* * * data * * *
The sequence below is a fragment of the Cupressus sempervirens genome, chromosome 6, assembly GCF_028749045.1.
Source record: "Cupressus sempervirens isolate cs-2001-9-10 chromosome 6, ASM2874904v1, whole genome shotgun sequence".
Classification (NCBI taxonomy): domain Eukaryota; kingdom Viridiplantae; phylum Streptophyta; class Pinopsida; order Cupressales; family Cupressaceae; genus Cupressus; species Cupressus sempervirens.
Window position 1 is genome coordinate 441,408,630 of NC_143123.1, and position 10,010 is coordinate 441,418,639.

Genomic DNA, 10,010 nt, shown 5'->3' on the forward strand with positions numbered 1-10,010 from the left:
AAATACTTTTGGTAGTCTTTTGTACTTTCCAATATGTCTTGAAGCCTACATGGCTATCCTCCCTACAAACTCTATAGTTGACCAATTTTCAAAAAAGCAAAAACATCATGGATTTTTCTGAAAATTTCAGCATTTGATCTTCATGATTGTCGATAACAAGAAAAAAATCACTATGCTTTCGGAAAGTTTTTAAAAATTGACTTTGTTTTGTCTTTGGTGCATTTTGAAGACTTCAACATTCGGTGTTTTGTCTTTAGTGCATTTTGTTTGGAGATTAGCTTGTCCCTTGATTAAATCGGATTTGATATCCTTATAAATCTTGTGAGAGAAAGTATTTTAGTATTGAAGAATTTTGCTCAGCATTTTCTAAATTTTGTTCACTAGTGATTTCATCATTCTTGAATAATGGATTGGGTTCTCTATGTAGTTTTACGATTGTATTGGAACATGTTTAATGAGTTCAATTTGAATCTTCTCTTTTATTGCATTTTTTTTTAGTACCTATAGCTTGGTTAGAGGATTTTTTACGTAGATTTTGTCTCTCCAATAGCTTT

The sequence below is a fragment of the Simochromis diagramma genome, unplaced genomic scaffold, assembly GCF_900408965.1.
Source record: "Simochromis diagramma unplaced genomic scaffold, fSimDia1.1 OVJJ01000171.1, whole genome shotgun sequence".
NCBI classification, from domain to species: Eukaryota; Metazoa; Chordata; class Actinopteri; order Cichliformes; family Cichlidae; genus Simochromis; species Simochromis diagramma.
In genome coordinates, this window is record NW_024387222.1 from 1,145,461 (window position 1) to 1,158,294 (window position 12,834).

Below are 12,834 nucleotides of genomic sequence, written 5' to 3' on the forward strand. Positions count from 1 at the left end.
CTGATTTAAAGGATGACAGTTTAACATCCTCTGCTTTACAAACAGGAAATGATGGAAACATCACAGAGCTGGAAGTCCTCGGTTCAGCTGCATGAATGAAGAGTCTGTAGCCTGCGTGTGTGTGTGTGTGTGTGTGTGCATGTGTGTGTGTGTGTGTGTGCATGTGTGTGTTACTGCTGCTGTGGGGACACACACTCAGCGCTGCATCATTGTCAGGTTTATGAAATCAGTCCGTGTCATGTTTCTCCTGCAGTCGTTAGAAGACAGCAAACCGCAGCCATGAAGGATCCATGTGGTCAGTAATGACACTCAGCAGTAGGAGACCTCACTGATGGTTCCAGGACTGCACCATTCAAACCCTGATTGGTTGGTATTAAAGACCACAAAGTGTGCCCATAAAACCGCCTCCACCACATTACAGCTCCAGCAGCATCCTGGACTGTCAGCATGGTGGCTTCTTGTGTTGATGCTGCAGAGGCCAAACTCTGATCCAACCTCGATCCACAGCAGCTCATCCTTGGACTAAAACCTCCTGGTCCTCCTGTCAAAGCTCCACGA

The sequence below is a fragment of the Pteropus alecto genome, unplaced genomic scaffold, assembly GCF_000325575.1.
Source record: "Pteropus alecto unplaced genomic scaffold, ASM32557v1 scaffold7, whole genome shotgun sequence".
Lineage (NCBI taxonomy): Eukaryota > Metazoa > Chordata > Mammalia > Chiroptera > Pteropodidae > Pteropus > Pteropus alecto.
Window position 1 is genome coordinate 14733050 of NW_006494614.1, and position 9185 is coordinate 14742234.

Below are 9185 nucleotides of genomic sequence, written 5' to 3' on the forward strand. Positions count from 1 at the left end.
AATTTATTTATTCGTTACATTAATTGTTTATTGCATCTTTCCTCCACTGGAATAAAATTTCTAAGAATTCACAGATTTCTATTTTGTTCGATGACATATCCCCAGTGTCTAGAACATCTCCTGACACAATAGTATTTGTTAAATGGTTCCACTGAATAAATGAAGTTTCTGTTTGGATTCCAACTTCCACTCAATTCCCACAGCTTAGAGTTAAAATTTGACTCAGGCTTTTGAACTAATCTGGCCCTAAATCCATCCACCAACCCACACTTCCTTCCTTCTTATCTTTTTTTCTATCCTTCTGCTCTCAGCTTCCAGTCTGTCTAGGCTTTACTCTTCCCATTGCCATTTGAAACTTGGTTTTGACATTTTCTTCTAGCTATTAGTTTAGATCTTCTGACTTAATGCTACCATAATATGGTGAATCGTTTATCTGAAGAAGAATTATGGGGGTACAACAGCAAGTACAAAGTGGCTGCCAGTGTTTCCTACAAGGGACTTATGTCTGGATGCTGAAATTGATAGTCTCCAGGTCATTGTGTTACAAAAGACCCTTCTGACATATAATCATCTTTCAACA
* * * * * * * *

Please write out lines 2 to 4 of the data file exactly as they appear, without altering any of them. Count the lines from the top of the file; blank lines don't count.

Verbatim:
Source record: "Cupressus sempervirens isolate cs-2001-9-10 chromosome 6, ASM2874904v1, whole genome shotgun sequence".
Classification (NCBI taxonomy): domain Eukaryota; kingdom Viridiplantae; phylum Streptophyta; class Pinopsida; order Cupressales; family Cupressaceae; genus Cupressus; species Cupressus sempervirens.
Window position 1 is genome coordinate 441,408,630 of NC_143123.1, and position 10,010 is coordinate 441,418,639.